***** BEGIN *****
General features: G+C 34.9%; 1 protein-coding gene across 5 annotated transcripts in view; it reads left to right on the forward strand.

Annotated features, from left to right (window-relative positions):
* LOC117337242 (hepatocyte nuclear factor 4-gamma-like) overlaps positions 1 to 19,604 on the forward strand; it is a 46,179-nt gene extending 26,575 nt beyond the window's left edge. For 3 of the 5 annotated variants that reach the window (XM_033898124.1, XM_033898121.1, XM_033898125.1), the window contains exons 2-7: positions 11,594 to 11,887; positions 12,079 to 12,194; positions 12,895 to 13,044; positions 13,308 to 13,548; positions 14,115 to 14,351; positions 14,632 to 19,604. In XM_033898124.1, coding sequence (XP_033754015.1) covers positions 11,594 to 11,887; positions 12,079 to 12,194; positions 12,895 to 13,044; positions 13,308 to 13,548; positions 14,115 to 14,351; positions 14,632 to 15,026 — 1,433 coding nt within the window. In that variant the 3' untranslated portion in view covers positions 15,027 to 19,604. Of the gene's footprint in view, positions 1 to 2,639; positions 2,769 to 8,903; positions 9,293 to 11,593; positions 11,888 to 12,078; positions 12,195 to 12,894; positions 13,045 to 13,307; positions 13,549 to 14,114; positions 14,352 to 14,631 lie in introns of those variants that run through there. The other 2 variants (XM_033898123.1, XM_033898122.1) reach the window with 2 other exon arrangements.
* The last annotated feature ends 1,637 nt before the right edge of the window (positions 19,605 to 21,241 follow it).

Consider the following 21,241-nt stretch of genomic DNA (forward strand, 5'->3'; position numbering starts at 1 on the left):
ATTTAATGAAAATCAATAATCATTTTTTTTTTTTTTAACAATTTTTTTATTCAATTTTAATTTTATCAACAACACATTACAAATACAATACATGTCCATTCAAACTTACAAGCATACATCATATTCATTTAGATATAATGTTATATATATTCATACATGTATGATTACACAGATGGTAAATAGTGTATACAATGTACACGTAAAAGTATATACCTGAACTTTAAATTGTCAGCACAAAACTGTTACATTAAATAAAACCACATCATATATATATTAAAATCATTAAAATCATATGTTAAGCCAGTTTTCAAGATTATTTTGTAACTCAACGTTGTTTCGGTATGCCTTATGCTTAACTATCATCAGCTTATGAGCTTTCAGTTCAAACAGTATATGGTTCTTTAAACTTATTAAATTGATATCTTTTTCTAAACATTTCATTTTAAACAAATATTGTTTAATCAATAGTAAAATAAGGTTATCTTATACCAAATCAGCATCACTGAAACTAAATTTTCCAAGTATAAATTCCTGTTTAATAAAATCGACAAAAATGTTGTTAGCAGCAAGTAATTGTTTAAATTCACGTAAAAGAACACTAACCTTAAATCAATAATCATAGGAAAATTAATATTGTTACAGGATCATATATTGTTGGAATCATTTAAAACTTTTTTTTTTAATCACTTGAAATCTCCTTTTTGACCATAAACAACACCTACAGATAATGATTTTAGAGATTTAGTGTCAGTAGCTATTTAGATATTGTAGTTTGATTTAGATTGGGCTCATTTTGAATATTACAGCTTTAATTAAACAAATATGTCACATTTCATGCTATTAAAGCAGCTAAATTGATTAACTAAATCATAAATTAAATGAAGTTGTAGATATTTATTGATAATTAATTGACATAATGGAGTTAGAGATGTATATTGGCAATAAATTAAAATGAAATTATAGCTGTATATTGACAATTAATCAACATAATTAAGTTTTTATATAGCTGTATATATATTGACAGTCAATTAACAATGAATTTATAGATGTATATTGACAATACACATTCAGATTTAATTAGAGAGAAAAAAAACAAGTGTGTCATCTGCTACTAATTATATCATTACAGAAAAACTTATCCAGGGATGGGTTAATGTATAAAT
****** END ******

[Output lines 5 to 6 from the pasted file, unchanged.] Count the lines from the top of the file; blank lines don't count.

Consider the following 21,241-nt stretch of genomic DNA (forward strand, 5'->3'; position numbering starts at 1 on the left):
ATTTAATGAAAATCAATAATCATTTTTTTTTTTTTTAACAATTTTTTTATTCAATTTTAATTTTATCAACAACACATTACAAATACAATACATGTCCATTCAAACTTACAAGCATACATCATATTCATTTAGATATAATGTTATATATATTCATACATGTATGATTACACAGATGGTAAATAGTGTATACAATGTACACGTAAAAGTATATACCTGAACTTTAAATTGTCAGCACAAAACTGTTACATTAAATAAAACCACATCATATATATATTAAAATCATTAAAATCATATGTTAAGCCAGTTTTCAAGATTATTTTGTAACTCAACGTTGTTTCGGTATGCCTTATGCTTAACTATCATCAGCTTATGAGCTTTCAGTTCAAACAGTATATGGTTCTTTAAACTTATTAAATTGATATCTTTTTCTAAACATTTCATTTTAAACAAATATTGTTTAATCAATAGTAAAATAAGGTTATCTTATACCAAATCAGCATCACTGAAACTAAATTTTCCAAGTATAAATTCCTGTTTAATAAAATCGACAAAAATGTTGTTAGCAGCAAGTAATTGTTTAAATTCACGTAAAAGAACACTAACCTTAAATCAATAATCATAGGAAAATTAATATTGTTACAGGATCATATATTGTTGGAATCATTTAAAACTTTTTTTTTTAATCACTTGAAATCTCCTTTTTGACCATAAACAACACCTACAGATAATGATTTTAGAGATTTAGTGTCAGTAGCTATTTAGATATTGTAGTTTGATTTAGATTGGGCTCATTTTGAATATTACAGCTTTAATTAAACAAATATGTCACATTTCATGCTATTAAAGCAGCTAAATTGATTAACTAAATCATAAATTAAATGAAGTTGTAGATATTTATTGATAATTAATTGACATAATGGAGTTAGAGATGTATATTGGCAATAAATTAAAATGAAATTATAGCTGTATATTGACAATTAATCAACATAATTAAGTTTTTATATAGCTGTATATATATTGACAGTCAATTAACAATGAATTTATAGATGTATATTGACAATACACATTCAGATTTAATTAGAGAGAAAAAAAACAAGTGTGTCATCTGCTACTAATTATATCATTACAGAAAAACTTATCCAGGGATGGGTTAATGTATAAAT